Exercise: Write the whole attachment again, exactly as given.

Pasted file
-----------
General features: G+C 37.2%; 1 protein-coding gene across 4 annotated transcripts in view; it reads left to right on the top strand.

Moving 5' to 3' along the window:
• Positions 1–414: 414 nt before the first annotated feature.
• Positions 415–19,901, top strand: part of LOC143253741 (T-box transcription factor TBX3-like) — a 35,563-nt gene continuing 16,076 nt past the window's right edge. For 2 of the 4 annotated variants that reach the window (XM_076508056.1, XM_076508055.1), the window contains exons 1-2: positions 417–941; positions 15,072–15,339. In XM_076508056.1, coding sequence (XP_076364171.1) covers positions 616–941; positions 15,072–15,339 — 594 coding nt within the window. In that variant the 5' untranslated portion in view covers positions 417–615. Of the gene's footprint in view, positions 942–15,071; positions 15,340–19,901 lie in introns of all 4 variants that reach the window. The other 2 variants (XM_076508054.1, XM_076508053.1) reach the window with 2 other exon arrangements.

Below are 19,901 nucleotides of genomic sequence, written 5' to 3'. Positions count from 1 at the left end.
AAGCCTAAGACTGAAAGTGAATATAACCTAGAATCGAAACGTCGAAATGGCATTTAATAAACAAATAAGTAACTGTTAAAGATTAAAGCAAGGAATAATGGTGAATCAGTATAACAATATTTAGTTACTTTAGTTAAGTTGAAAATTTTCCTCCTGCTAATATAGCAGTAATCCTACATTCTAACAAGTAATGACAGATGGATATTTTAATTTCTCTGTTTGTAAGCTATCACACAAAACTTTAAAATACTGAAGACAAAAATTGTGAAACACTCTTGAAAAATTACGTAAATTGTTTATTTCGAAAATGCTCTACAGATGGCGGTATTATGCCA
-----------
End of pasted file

General features: G+C 37.2%; 1 protein-coding gene across 4 annotated transcripts in view; it reads left to right on the top strand.

Moving 5' to 3' along the window:
• Positions 1–414: 414 nt before the first annotated feature.
• Positions 415–19,901, top strand: part of LOC143253741 (T-box transcription factor TBX3-like) — a 35,563-nt gene continuing 16,076 nt past the window's right edge. For 2 of the 4 annotated variants that reach the window (XM_076508056.1, XM_076508055.1), the window contains exons 1-2: positions 417–941; positions 15,072–15,339. In XM_076508056.1, coding sequence (XP_076364171.1) covers positions 616–941; positions 15,072–15,339 — 594 coding nt within the window. In that variant the 5' untranslated portion in view covers positions 417–615. Of the gene's footprint in view, positions 942–15,071; positions 15,340–19,901 lie in introns of all 4 variants that reach the window. The other 2 variants (XM_076508054.1, XM_076508053.1) reach the window with 2 other exon arrangements.

Below are 19,901 nucleotides of genomic sequence, written 5' to 3'. Positions count from 1 at the left end.
AAGCCTAAGACTGAAAGTGAATATAACCTAGAATCGAAACGTCGAAATGGCATTTAATAAACAAATAAGTAACTGTTAAAGATTAAAGCAAGGAATAATGGTGAATCAGTATAACAATATTTAGTTACTTTAGTTAAGTTGAAAATTTTCCTCCTGCTAATATAGCAGTAATCCTACATTCTAACAAGTAATGACAGATGGATATTTTAATTTCTCTGTTTGTAAGCTATCACACAAAACTTTAAAATACTGAAGACAAAAATTGTGAAACACTCTTGAAAAATTACGTAAATTGTTTATTTCGAAAATGCTCTACAGATGGCGGTATTATGCCA